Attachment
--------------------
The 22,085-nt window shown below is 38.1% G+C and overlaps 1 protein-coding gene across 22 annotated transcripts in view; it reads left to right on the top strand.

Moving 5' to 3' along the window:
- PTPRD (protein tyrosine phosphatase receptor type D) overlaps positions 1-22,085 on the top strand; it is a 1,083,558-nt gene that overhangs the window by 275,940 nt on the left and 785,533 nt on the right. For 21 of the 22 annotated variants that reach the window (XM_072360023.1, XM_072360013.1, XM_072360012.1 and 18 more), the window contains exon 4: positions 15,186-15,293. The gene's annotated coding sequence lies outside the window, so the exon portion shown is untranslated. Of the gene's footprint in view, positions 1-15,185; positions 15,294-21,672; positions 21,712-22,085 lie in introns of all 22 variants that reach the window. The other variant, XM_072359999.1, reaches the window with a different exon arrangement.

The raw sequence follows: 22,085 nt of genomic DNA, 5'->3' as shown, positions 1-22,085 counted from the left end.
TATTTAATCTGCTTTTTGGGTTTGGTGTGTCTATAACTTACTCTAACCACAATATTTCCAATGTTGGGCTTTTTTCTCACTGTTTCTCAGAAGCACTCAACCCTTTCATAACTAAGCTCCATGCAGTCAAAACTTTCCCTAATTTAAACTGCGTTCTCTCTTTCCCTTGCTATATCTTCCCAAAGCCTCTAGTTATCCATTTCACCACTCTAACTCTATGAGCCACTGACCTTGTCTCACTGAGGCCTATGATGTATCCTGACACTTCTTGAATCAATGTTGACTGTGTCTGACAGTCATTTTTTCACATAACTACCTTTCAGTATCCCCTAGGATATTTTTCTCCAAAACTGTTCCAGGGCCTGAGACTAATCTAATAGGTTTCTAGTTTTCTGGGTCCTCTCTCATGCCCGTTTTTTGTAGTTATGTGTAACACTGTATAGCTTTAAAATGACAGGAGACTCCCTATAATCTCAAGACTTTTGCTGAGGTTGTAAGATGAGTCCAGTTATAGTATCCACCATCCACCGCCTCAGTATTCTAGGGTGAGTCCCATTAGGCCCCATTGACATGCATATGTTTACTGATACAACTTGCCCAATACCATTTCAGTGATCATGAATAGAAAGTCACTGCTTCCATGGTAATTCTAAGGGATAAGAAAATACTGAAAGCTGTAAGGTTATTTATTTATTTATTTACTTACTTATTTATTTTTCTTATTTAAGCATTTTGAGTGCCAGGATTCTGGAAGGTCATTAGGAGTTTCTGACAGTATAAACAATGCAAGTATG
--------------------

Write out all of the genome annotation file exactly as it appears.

The 22,085-nt window shown below is 38.1% G+C and overlaps 1 protein-coding gene across 22 annotated transcripts in view; it reads left to right on the top strand.

Moving 5' to 3' along the window:
- PTPRD (protein tyrosine phosphatase receptor type D) overlaps positions 1-22,085 on the top strand; it is a 1,083,558-nt gene that overhangs the window by 275,940 nt on the left and 785,533 nt on the right. For 21 of the 22 annotated variants that reach the window (XM_072360023.1, XM_072360013.1, XM_072360012.1 and 18 more), the window contains exon 4: positions 15,186-15,293. The gene's annotated coding sequence lies outside the window, so the exon portion shown is untranslated. Of the gene's footprint in view, positions 1-15,185; positions 15,294-21,672; positions 21,712-22,085 lie in introns of all 22 variants that reach the window. The other variant, XM_072359999.1, reaches the window with a different exon arrangement.

The raw sequence follows: 22,085 nt of genomic DNA, 5'->3' as shown, positions 1-22,085 counted from the left end.
TATTTAATCTGCTTTTTGGGTTTGGTGTGTCTATAACTTACTCTAACCACAATATTTCCAATGTTGGGCTTTTTTCTCACTGTTTCTCAGAAGCACTCAACCCTTTCATAACTAAGCTCCATGCAGTCAAAACTTTCCCTAATTTAAACTGCGTTCTCTCTTTCCCTTGCTATATCTTCCCAAAGCCTCTAGTTATCCATTTCACCACTCTAACTCTATGAGCCACTGACCTTGTCTCACTGAGGCCTATGATGTATCCTGACACTTCTTGAATCAATGTTGACTGTGTCTGACAGTCATTTTTTCACATAACTACCTTTCAGTATCCCCTAGGATATTTTTCTCCAAAACTGTTCCAGGGCCTGAGACTAATCTAATAGGTTTCTAGTTTTCTGGGTCCTCTCTCATGCCCGTTTTTTGTAGTTATGTGTAACACTGTATAGCTTTAAAATGACAGGAGACTCCCTATAATCTCAAGACTTTTGCTGAGGTTGTAAGATGAGTCCAGTTATAGTATCCACCATCCACCGCCTCAGTATTCTAGGGTGAGTCCCATTAGGCCCCATTGACATGCATATGTTTACTGATACAACTTGCCCAATACCATTTCAGTGATCATGAATAGAAAGTCACTGCTTCCATGGTAATTCTAAGGGATAAGAAAATACTGAAAGCTGTAAGGTTATTTATTTATTTATTTACTTACTTATTTATTTTTCTTATTTAAGCATTTTGAGTGCCAGGATTCTGGAAGGTCATTAGGAGTTTCTGACAGTATAAACAATGCAAGTATG